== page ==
• Boutonnière Deformity of Finger

    (BD; Buttonhole Deformity; Central Slip Disruption; Central Slip Injury; Deformity of Finger, Boutonnière; Extensor Tendon Rupture; PIP Joint Sprain)


    Boutonnière deformity (BD) prevents you from straightening your finger. The disorder affects the finger’s system of tendons. The tendons allow you to flex and straighten your finger.
    Tendons in Finger
    Finger Tendon
    Copyright © Nucleus Medical Media, Inc.


    In BD, the tendon on the top of the finger (called the central slip) is torn or cut from the other tendons. This creates a tear that resembles a buttonhole (or boutonnière in French). The first finger joint is forced down and the fingertip bends back at the second joint. The tendons on this part of the finger are flat and thin. They are prone to injury. If you have BD in the thumb, it affects a joint called the metacarpophalangeal (MCP).
    BD can be caused by:
    • A powerful blow to the finger
    • A cut to the finger’s central slip
    • An injury to the first finger joint—called the proximal interphalangeal (PIP) joint
    • A severe burn on the hand

    Risk Factors

    Factors that may increase your risk of developing BD include:


    Symptoms may include:
    • Pain and swelling on the top of the finger’s middle joint—the PIP joint
    • Inability to straighten the finger at the middle joint
    • Sign of injury (such as fracture or dislocation) to the PIP joint
    • Sign of injury (such as fracture or dislocation) to the MCP joint if the thumb is involved


    You will be asked about your symptoms and medical history. A physical exam will be done, paying close attention to:
    • Muscle strength
    • Joint damage
    • Range of motion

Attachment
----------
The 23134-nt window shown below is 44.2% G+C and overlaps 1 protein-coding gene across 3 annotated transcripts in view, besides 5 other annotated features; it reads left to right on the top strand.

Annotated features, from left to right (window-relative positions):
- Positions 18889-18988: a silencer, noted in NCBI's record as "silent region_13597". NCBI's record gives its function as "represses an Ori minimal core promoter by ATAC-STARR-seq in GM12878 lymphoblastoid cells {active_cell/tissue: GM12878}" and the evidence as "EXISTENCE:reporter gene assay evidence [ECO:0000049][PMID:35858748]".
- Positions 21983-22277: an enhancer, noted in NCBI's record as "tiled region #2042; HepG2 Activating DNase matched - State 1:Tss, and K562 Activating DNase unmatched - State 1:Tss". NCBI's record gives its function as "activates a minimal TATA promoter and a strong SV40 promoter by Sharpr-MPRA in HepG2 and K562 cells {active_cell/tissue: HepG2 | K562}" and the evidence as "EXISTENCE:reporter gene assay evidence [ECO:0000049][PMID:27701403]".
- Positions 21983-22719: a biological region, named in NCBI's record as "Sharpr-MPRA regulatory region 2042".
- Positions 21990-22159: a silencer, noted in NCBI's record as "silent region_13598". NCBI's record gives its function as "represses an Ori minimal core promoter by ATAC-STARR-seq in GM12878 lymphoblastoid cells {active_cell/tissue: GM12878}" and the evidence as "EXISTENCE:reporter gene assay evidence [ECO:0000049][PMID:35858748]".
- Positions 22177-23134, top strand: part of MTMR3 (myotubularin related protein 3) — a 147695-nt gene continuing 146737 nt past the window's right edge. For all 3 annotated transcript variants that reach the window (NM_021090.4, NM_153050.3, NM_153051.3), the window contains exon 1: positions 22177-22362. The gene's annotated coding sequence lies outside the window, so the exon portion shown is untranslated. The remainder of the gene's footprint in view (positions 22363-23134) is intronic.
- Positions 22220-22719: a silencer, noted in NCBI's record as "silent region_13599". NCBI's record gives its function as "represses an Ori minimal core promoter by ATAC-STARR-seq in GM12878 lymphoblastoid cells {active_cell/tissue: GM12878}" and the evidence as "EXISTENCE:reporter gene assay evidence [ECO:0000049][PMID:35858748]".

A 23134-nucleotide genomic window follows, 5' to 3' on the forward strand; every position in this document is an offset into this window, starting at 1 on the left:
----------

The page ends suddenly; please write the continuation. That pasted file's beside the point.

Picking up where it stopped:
• Presence of swelling
    • Evidence of infection
    • Tenderness in the finger
    An x-ray may be done to see if you have a fracture.


    Talk with your doctor about the best treatment plan for you. Treatment options include the following:


    Your doctor may recommend the following medications:
    • Corticosteroids—to reduce inflammation
    • Nonsteroidal anti-inflammatory drugs (NSAIDs)—to reduce pain and inflammation

    Nonsurgical Approaches

    For milder cases, the treatment is nonsurgical and may involve:
      • Applied to the middle joint to fully extend it
      • Used for 3-6 weeks
    • Stretching and strengthening exercises
    • Other techniques: massage, ultrasound therapy, electrical stimulation
    If your finger does not improve, you may need surgery.


    Surgery is needed in severe cases. For example, when the tendon is cut or when the deformity has lasted a long time. Surgery generally does not return your finger to the way it was working before the injury. But, you may have some improvement. After surgery, you will have to do exercises to strengthen the finger.


    To help reduce your chance of getting BD:
    • Wear the proper equipment when playing sports.
    • If you have rheumatoid arthritis, ask you doctor about ways to protect your joints.


    National Institutes of Arthritis and Musculoskeletal and Skin Diseases http://www.niams.nih.gov

    Ortho Info—American Academy of Orthopaedic Surgeons http://orthoinfo.aaos.org


    Canadian Orthopaedic Foundation http://www.canorth.org

    Canadian Physiotherapy Association http://www.physiotherapy.ca


    Boutonniere deformity of the finger. Orthogate website. Available at: http://www.orthogate.org/patient-education/hand/boutonniere-deformity-of-the-finger.html. Updated July 27, 2006. Accessed August 10, 2015.

    Dupuytren disease. EBSCO DynaMed Plus website. Available at: http://www.dynamed.com/topics/dmp~AN~T114104/Dupuytren-disease. Updated April 19, 2016. Accessed September 29, 2016.

    To P, Watson JT. Boutonniere deformity. J Hand Surg Am. 2011 Jan; 36(1):139-42.

    Revision Information

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